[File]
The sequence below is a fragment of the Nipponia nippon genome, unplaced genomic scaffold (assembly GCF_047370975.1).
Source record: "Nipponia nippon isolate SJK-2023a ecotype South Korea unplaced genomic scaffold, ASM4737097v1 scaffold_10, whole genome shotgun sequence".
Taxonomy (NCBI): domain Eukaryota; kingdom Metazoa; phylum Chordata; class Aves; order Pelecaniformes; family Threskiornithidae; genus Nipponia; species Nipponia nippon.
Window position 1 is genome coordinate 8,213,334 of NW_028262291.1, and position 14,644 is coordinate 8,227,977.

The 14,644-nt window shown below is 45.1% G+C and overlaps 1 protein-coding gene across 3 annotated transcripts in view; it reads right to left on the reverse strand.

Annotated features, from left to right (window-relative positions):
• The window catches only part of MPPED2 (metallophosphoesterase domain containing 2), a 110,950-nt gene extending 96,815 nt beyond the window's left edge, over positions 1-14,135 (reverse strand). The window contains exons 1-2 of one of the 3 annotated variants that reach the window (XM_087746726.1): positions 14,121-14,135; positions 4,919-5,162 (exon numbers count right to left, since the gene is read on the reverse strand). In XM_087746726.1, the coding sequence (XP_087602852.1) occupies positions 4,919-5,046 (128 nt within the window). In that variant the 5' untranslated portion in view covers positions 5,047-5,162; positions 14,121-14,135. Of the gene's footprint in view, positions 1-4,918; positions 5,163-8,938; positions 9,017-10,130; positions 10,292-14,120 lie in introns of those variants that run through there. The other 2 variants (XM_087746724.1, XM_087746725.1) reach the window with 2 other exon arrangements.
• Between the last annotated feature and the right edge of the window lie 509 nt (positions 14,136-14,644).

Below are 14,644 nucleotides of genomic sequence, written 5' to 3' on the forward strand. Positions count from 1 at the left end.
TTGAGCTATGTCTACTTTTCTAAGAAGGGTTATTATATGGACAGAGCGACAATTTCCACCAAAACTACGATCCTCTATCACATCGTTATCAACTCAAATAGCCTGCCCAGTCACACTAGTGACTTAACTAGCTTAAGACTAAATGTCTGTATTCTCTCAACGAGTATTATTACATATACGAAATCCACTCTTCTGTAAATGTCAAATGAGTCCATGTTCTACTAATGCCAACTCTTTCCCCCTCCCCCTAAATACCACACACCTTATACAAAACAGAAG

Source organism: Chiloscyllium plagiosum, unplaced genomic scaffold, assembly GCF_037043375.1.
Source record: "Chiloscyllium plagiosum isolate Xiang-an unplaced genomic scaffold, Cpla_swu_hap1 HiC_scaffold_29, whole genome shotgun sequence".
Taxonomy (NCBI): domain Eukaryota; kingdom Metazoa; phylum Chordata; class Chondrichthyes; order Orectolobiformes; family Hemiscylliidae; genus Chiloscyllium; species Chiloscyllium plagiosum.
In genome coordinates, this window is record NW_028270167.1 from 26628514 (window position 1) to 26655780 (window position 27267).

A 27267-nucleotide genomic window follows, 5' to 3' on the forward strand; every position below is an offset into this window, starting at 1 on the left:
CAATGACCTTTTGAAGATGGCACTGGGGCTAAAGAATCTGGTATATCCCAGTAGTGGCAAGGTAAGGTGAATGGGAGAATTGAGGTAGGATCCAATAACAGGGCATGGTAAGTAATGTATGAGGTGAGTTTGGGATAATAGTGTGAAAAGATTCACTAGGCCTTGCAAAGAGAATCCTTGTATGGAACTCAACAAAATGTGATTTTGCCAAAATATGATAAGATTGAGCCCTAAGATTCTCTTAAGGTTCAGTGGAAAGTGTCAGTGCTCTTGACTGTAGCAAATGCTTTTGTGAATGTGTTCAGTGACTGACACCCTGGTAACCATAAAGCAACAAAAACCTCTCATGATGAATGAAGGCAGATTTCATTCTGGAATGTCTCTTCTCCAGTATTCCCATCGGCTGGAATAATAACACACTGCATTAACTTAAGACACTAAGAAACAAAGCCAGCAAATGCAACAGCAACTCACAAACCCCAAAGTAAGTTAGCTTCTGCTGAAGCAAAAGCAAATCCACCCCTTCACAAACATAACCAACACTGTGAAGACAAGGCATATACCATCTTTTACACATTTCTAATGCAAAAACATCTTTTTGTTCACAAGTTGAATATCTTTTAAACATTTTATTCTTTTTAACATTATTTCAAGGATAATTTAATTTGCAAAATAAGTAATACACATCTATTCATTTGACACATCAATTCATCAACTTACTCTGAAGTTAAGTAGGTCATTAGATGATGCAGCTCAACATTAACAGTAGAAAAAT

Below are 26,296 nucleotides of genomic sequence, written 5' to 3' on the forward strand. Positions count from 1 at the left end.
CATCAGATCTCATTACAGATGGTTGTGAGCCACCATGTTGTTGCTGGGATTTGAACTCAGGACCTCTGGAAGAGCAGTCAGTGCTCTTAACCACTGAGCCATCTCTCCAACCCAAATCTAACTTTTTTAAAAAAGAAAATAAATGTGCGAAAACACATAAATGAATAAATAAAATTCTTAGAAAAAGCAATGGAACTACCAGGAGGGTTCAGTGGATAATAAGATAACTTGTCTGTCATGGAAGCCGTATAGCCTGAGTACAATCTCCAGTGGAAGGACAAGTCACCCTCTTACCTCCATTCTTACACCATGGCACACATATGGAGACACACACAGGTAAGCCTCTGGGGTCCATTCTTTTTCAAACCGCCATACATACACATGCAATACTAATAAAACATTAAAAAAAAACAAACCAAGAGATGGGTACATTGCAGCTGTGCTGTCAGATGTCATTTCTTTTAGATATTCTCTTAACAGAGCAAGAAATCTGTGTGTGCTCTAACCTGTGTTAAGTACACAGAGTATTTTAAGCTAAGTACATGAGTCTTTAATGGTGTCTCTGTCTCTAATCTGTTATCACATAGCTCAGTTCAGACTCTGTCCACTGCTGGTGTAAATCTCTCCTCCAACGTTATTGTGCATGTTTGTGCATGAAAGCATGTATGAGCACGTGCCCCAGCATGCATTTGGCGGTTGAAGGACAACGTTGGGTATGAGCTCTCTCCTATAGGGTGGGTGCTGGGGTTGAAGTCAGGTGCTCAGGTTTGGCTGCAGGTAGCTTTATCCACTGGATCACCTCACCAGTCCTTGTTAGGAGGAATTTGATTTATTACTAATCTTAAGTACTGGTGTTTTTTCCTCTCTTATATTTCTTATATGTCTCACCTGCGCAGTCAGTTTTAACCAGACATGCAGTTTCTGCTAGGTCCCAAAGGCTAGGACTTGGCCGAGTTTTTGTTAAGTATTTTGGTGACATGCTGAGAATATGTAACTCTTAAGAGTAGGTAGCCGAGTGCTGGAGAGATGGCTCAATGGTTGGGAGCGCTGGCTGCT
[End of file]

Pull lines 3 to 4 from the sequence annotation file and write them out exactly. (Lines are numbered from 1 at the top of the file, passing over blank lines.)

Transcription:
Taxonomy (NCBI): domain Eukaryota; kingdom Metazoa; phylum Chordata; class Aves; order Pelecaniformes; family Threskiornithidae; genus Nipponia; species Nipponia nippon.
Window position 1 is genome coordinate 8,213,334 of NW_028262291.1, and position 14,644 is coordinate 8,227,977.